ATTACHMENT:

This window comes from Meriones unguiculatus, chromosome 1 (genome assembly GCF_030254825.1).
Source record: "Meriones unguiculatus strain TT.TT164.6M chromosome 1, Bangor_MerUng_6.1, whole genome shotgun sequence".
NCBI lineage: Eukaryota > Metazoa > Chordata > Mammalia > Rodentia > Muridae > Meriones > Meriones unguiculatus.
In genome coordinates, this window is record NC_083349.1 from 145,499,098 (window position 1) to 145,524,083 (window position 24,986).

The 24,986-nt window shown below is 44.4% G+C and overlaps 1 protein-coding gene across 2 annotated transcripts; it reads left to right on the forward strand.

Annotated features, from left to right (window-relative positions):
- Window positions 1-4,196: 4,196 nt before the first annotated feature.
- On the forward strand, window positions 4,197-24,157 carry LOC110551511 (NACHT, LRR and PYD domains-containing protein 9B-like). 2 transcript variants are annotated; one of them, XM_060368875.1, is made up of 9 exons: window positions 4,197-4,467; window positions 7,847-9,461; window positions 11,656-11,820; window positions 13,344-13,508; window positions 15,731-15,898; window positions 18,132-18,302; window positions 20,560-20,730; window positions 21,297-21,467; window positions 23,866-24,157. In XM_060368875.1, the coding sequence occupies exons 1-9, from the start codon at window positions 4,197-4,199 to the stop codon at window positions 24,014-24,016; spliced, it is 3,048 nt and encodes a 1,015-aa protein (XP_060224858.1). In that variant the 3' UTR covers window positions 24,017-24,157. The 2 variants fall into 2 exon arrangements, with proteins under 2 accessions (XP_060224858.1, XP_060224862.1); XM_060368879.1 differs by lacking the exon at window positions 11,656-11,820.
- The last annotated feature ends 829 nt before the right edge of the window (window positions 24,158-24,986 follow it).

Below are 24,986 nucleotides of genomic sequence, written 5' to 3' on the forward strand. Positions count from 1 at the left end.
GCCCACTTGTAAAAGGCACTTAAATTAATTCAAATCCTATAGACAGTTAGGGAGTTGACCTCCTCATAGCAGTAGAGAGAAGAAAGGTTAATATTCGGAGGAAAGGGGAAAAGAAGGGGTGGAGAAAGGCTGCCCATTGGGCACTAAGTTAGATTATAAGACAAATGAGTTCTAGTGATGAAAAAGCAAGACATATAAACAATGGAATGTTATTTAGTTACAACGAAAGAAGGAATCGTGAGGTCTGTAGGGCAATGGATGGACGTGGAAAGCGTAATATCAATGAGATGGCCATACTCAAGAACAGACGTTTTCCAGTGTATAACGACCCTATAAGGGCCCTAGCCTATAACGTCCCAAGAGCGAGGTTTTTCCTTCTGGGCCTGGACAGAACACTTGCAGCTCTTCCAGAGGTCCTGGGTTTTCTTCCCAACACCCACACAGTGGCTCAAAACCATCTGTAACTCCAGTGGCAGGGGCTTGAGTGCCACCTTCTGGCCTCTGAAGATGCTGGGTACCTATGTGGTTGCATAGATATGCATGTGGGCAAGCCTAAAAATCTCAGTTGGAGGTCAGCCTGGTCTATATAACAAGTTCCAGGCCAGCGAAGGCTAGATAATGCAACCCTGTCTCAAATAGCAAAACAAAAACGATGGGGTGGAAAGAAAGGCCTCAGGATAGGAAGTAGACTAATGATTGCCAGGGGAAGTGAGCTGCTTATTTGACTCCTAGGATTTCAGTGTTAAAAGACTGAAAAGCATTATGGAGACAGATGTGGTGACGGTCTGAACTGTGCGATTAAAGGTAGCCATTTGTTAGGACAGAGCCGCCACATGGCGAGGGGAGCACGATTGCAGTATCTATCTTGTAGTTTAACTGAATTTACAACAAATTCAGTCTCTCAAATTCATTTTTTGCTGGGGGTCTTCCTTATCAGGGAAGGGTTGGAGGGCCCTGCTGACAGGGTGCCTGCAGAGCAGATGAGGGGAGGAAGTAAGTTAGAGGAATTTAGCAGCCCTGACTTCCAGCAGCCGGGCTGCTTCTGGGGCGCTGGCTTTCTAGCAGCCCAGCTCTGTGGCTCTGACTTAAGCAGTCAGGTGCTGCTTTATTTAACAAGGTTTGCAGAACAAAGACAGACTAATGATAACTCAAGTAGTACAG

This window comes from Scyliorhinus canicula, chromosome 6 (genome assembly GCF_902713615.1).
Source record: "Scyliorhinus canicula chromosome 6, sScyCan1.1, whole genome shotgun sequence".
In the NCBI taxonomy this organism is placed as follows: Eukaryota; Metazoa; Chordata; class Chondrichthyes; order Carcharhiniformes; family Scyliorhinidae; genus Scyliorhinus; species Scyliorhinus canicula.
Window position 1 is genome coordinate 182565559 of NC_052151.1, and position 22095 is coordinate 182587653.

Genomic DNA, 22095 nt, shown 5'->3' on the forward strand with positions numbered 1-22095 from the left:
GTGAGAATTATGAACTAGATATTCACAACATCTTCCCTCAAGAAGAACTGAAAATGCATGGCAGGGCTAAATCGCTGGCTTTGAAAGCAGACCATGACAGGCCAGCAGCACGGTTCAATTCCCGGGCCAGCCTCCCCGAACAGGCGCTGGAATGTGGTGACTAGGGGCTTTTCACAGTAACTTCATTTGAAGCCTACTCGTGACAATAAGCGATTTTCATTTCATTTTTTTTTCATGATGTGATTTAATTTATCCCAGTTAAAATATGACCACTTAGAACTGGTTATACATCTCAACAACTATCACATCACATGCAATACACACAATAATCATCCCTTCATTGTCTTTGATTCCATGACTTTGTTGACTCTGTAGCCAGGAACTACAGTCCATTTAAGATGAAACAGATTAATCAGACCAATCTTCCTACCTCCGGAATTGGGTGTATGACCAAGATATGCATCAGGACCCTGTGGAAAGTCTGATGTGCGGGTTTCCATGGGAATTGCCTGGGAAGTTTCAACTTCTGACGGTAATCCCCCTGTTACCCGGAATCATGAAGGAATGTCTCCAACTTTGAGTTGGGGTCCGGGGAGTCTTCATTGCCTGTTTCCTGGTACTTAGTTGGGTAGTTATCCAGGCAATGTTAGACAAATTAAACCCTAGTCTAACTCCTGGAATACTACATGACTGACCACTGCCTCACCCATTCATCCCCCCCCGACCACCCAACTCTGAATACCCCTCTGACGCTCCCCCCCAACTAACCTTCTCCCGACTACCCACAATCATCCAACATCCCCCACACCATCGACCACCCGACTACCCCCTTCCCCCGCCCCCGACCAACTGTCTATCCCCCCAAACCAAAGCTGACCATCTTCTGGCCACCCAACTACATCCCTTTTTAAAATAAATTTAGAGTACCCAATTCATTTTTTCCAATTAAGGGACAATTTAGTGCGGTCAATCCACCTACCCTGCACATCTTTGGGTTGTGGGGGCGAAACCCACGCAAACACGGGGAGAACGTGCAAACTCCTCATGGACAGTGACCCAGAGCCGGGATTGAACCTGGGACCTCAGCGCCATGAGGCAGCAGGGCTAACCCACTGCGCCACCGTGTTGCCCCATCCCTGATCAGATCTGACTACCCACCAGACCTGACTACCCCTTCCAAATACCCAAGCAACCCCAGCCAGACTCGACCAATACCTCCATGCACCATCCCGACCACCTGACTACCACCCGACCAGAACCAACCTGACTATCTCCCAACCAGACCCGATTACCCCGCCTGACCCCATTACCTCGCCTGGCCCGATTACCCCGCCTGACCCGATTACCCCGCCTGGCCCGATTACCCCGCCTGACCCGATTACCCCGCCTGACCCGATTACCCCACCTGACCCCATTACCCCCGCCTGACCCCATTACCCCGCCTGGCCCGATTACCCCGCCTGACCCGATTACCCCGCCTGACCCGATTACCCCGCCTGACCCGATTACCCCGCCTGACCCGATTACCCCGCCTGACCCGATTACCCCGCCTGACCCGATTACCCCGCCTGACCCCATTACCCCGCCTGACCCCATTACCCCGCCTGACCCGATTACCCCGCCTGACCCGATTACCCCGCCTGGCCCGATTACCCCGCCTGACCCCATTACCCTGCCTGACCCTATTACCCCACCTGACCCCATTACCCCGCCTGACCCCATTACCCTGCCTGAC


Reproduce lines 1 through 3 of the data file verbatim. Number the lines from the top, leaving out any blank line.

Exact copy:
This window comes from Meriones unguiculatus, chromosome 1 (genome assembly GCF_030254825.1).
Source record: "Meriones unguiculatus strain TT.TT164.6M chromosome 1, Bangor_MerUng_6.1, whole genome shotgun sequence".
NCBI lineage: Eukaryota > Metazoa > Chordata > Mammalia > Rodentia > Muridae > Meriones > Meriones unguiculatus.